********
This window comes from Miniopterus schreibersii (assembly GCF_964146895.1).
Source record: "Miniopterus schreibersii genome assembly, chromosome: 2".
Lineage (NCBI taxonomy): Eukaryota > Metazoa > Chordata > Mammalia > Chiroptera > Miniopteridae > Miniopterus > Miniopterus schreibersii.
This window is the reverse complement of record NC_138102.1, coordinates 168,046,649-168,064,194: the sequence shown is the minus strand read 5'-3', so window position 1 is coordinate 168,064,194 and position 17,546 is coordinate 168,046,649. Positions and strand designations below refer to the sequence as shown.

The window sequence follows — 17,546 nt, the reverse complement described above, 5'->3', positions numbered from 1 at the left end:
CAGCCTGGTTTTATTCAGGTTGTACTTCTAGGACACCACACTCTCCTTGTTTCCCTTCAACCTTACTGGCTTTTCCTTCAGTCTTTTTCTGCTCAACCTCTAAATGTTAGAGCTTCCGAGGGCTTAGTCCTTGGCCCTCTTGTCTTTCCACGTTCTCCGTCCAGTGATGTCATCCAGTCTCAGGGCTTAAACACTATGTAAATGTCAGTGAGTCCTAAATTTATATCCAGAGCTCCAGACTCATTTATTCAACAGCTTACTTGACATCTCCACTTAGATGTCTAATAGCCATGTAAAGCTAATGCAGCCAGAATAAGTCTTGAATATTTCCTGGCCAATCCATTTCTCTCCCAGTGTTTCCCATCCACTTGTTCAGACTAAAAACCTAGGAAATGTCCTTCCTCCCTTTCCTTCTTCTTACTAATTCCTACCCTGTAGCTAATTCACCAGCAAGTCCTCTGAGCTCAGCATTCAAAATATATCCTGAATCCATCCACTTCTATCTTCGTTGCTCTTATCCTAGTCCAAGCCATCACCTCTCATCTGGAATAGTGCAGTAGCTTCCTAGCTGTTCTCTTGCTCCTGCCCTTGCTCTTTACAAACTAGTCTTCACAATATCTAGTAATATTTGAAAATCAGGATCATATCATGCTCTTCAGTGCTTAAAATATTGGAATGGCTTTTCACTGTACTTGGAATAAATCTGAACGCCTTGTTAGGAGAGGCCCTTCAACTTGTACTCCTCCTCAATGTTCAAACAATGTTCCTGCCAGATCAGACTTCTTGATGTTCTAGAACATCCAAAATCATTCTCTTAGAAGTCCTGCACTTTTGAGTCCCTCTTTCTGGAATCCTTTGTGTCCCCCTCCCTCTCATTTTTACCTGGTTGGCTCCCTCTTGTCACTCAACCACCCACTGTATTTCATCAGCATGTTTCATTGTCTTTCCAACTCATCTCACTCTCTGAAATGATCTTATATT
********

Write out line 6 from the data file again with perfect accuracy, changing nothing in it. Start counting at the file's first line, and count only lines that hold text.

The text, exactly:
CAGCCTGGTTTTATTCAGGTTGTACTTCTAGGACACCACACTCTCCTTGTTTCCCTTCAACCTTACTGGCTTTTCCTTCAGTCTTTTTCTGCTCAACCTCTAAATGTTAGAGCTTCCGAGGGCTTAGTCCTTGGCCCTCTTGTCTTTCCACGTTCTCCGTCCAGTGATGTCATCCAGTCTCAGGGCTTAAACACTATGTAAATGTCAGTGAGTCCTAAATTTATATCCAGAGCTCCAGACTCATTTATTCAACAGCTTACTTGACATCTCCACTTAGATGTCTAATAGCCATGTAAAGCTAATGCAGCCAGAATAAGTCTTGAATATTTCCTGGCCAATCCATTTCTCTCCCAGTGTTTCCCATCCACTTGTTCAGACTAAAAACCTAGGAAATGTCCTTCCTCCCTTTCCTTCTTCTTACTAATTCCTACCCTGTAGCTAATTCACCAGCAAGTCCTCTGAGCTCAGCATTCAAAATATATCCTGAATCCATCCACTTCTATCTTCGTTGCTCTTATCCTAGTCCAAGCCATCACCTCTCATCTGGAATAGTGCAGTAGCTTCCTAGCTGTTCTCTTGCTCCTGCCCTTGCTCTTTACAAACTAGTCTTCACAATATCTAGTAATATTTGAAAATCAGGATCATATCATGCTCTTCAGTGCTTAAAATATTGGAATGGCTTTTCACTGTACTTGGAATAAATCTGAACGCCTTGTTAGGAGAGGCCCTTCAACTTGTACTCCTCCTCAATGTTCAAACAATGTTCCTGCCAGATCAGACTTCTTGATGTTCTAGAACATCCAAAATCATTCTCTTAGAAGTCCTGCACTTTTGAGTCCCTCTTTCTGGAATCCTTTGTGTCCCCCTCCCTCTCATTTTTACCTGGTTGGCTCCCTCTTGTCACTCAACCACCCACTGTATTTCATCAGCATGTTTCATTGTCTTTCCAACTCATCTCACTCTCTGAAATGATCTTATATT